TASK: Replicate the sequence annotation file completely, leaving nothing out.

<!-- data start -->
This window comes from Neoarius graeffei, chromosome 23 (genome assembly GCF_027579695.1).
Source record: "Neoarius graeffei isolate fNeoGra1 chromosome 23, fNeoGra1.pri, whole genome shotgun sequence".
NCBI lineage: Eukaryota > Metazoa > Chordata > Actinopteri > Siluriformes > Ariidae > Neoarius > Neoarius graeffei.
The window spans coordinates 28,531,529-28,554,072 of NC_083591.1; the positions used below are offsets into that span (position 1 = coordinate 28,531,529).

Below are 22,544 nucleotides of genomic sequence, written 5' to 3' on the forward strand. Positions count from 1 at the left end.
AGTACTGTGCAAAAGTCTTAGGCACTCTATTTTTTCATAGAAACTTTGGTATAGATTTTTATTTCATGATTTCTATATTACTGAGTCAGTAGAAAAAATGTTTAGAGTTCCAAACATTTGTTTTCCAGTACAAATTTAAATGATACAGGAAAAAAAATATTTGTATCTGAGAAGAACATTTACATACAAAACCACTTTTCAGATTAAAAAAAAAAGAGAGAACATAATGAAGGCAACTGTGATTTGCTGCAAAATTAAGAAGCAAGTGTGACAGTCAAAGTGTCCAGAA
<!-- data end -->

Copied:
This window comes from Neoarius graeffei, chromosome 23 (genome assembly GCF_027579695.1).
Source record: "Neoarius graeffei isolate fNeoGra1 chromosome 23, fNeoGra1.pri, whole genome shotgun sequence".
NCBI lineage: Eukaryota > Metazoa > Chordata > Actinopteri > Siluriformes > Ariidae > Neoarius > Neoarius graeffei.
The window spans coordinates 28,531,529-28,554,072 of NC_083591.1; the positions used below are offsets into that span (position 1 = coordinate 28,531,529).

Below are 22,544 nucleotides of genomic sequence, written 5' to 3' on the forward strand. Positions count from 1 at the left end.
AGTACTGTGCAAAAGTCTTAGGCACTCTATTTTTTCATAGAAACTTTGGTATAGATTTTTATTTCATGATTTCTATATTACTGAGTCAGTAGAAAAAATGTTTAGAGTTCCAAACATTTGTTTTCCAGTACAAATTTAAATGATACAGGAAAAAAAATATTTGTATCTGAGAAGAACATTTACATACAAAACCACTTTTCAGATTAAAAAAAAAAGAGAGAACATAATGAAGGCAACTGTGATTTGCTGCAAAATTAAGAAGCAAGTGTGACAGTCAAAGTGTCCAGAA